A natural disaster sparked the re-emergence of Japan as a ripe renewable energy market. Now, a political shakeup could have similar effects 6,000 miles away in France.
That’s the initial indication as the world works to gauge the fallout from a massive swing in political direction as Socialist François Hollande unseated Conservative Nicolas Sarkozy for the French presidency. The math is pretty simple on this one. Sarkozy has been a staunch supporter of nuclear power, which is reponsible for more than 75 percent of the country’s electricity. He’s also been mostly against expanding government programs to grow the green economy. President-elect Hollande, meanwhile, is an avid backer of renewable energy and he has stated publicly that he wants to reduce France’s dependence on nuclear power to 50 percent by 2025.
The likely shift in national energy strategy comes as many of the country’s neighbors scale back their commitment to renewables as part of deep cuts in spending. The photovoltaic industries in Germany, Italy and the U.K. are still assessing the impacts of recent cuts in their respective Feed-in tariffs.
France’s reconsideration of its renewables future has an awful lot to do with the recent struggles of Japan. The March 2011 earthquake, tsunami and nuclear crisis shifted Japan’s future policy toward solar, wind, biomass and geothermal. It forced the same change in Germany, which like France and Japan, relied heavily on nuclear power. And Italy, which had considered re-committing itself to nuclear energy, shut the door quickly after Fukushima.
Now, France stands alone among leading nations that get a majority of their power from nuclear energy. But there’s a growing chorus of residents who want energy policy to go in a different direction. From a strictly financial perspective, France has built much of its economy on the back of its nuclear base. With 58 reactors and a nuclear capacity of 63 gigawatts (GW), the country is the world’s largest exporter of electricity, mostly to neighboring Italy and Switzerland. It also remains a technological leader in everything from reactor design to the growing use of recycled nuclear fuel.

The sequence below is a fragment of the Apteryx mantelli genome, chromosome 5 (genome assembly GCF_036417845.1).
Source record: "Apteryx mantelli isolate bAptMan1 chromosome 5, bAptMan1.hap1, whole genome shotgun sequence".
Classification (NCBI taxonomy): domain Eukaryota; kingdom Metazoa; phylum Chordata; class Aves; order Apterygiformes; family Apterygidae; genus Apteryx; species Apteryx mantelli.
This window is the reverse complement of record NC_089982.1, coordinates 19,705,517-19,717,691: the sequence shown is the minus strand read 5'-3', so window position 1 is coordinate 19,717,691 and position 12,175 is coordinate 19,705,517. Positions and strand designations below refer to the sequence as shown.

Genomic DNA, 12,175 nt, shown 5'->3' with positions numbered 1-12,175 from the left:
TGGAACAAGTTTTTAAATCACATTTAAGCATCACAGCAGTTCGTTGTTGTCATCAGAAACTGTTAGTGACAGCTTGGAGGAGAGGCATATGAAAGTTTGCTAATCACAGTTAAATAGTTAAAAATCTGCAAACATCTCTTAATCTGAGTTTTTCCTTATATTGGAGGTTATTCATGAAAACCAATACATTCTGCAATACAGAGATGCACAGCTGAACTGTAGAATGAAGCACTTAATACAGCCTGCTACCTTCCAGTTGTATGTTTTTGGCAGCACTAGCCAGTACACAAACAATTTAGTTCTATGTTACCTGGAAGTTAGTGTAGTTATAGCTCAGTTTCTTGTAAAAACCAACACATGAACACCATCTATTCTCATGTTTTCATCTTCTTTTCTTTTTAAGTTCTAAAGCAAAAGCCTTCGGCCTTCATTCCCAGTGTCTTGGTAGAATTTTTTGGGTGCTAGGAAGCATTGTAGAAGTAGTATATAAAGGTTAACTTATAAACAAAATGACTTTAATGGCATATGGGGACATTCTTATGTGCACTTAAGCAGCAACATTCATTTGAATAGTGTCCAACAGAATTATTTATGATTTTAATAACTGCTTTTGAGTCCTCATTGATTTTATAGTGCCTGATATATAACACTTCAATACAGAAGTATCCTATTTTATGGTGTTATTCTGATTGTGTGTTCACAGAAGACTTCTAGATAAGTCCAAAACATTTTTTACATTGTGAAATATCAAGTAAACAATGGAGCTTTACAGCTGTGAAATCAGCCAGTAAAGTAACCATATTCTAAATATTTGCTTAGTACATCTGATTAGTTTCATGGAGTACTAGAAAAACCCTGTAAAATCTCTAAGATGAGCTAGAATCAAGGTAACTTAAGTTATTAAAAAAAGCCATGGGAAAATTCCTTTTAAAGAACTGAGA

So, there will be considerable economic interests that will defend the nuclear industry’s standing in France, making a shift to renewables a long and nonlinear process. But if it’s true that France will move to retire its aging nuclear plants rather than extend their lives as Sarkozy promised, then the question is which renewable energy is best poised to fill the gap.
On the surface, 2011 was a year in which France joined the solar elite. The nation represented the world’s fifth largest market with 1.5 GW of new installations, pushing its cumulative capacity to 2.5 GW. But according to the European Photovoltaic Industry Association, the number was somewhat misleading.
“France saw 1.5 GW of new systems connected last year, mainly a result of installations done in 2010. Only less than 10 percent of this capacity was installed during 2011. The new legal framework allows systems of up to 100 kW only to benefit from a remunerative FiT level, while larger projects had to wait until the summer to apply for several types of call-for-tender schemes. The new support framework aims to limit the annual market size to 500 MW.
The extremely long grid connection process in France can take up to 18 months. The important FiT cuts and long grid connection lead times explain why new installations were at a poor level during 2011, while grid connections reached a record high of 1.5 GW in 2011.”
According to the European Wind Energy Association, France scaled back its wind energy investments in 2011. In 2010, the country installed 1,396 MW of wind capacity, but that annual figure dropped to 830 MW in 2011 for a cumulative capacity of 6,800 MW. Even with the recent growth, France’s installed wind power contributes just 2.8 percent of the electricity consumed in the country. The nation remains a nonplayer in the offshore wind industry, which is gaining traction to the north. The country does have one offshore wind farm under construction and several wind farm areas have been proposed, so the potential for growth is there.
While the political situation may still be cloudy in France, it looks like the solar and wind industries could benefit from this shift in government. The question is how can this investment be pulled off in light of the broader move toward smaller government across much of the European Union.
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